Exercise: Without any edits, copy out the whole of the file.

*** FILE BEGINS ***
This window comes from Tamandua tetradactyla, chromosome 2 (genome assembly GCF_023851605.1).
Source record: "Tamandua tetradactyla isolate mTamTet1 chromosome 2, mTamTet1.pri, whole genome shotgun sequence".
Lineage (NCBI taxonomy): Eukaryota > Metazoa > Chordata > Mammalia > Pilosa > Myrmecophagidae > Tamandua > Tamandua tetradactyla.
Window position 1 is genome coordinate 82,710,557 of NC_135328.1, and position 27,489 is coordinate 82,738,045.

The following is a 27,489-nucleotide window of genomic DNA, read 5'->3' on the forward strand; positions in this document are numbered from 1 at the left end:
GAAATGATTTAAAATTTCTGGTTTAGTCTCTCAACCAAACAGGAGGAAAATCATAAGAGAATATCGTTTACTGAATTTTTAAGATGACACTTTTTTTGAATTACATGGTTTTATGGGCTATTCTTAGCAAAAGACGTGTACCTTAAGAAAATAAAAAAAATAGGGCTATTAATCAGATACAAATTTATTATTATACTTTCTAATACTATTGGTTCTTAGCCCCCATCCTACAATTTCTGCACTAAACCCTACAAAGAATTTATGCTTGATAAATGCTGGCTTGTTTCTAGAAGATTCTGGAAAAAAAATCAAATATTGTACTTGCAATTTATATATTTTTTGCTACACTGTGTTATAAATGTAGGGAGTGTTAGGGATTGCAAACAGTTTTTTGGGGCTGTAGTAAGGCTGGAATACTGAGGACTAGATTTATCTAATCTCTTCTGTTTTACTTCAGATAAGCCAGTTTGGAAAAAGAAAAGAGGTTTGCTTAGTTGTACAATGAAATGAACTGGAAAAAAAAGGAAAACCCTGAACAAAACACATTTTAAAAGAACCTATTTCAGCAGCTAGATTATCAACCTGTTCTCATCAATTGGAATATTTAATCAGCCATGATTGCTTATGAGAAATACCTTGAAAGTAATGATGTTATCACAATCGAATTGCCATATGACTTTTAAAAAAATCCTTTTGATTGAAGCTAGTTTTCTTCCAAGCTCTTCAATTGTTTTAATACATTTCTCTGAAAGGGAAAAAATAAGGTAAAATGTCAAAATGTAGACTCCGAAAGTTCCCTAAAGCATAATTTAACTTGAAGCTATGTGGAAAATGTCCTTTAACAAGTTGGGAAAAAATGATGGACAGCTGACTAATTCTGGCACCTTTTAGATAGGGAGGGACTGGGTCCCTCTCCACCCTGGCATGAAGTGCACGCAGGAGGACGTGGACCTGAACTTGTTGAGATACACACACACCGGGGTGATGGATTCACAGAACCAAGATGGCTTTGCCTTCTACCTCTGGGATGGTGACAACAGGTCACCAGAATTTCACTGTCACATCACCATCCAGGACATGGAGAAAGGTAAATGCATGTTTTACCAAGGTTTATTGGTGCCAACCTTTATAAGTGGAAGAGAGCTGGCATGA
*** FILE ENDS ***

This window comes from Tamandua tetradactyla, chromosome 2 (genome assembly GCF_023851605.1).
Source record: "Tamandua tetradactyla isolate mTamTet1 chromosome 2, mTamTet1.pri, whole genome shotgun sequence".
Lineage (NCBI taxonomy): Eukaryota > Metazoa > Chordata > Mammalia > Pilosa > Myrmecophagidae > Tamandua > Tamandua tetradactyla.
Window position 1 is genome coordinate 82,710,557 of NC_135328.1, and position 27,489 is coordinate 82,738,045.

The following is a 27,489-nucleotide window of genomic DNA, read 5'->3' on the forward strand; positions in this document are numbered from 1 at the left end:
GAAATGATTTAAAATTTCTGGTTTAGTCTCTCAACCAAACAGGAGGAAAATCATAAGAGAATATCGTTTACTGAATTTTTAAGATGACACTTTTTTTGAATTACATGGTTTTATGGGCTATTCTTAGCAAAAGACGTGTACCTTAAGAAAATAAAAAAAATAGGGCTATTAATCAGATACAAATTTATTATTATACTTTCTAATACTATTGGTTCTTAGCCCCCATCCTACAATTTCTGCACTAAACCCTACAAAGAATTTATGCTTGATAAATGCTGGCTTGTTTCTAGAAGATTCTGGAAAAAAAATCAAATATTGTACTTGCAATTTATATATTTTTTGCTACACTGTGTTATAAATGTAGGGAGTGTTAGGGATTGCAAACAGTTTTTTGGGGCTGTAGTAAGGCTGGAATACTGAGGACTAGATTTATCTAATCTCTTCTGTTTTACTTCAGATAAGCCAGTTTGGAAAAAGAAAAGAGGTTTGCTTAGTTGTACAATGAAATGAACTGGAAAAAAAAGGAAAACCCTGAACAAAACACATTTTAAAAGAACCTATTTCAGCAGCTAGATTATCAACCTGTTCTCATCAATTGGAATATTTAATCAGCCATGATTGCTTATGAGAAATACCTTGAAAGTAATGATGTTATCACAATCGAATTGCCATATGACTTTTAAAAAAATCCTTTTGATTGAAGCTAGTTTTCTTCCAAGCTCTTCAATTGTTTTAATACATTTCTCTGAAAGGGAAAAAATAAGGTAAAATGTCAAAATGTAGACTCCGAAAGTTCCCTAAAGCATAATTTAACTTGAAGCTATGTGGAAAATGTCCTTTAACAAGTTGGGAAAAAATGATGGACAGCTGACTAATTCTGGCACCTTTTAGATAGGGAGGGACTGGGTCCCTCTCCACCCTGGCATGAAGTGCACGCAGGAGGACGTGGACCTGAACTTGTTGAGATACACACACACCGGGGTGATGGATTCACAGAACCAAGATGGCTTTGCCTTCTACCTCTGGGATGGTGACAACAGGTCACCAGAATTTCACTGTCACATCACCATCCAGGACATGGAGAAAGGTAAATGCATGTTTTACCAAGGTTTATTGGTGCCAACCTTTATAAGTGGAAGAGAGCTGGCATGA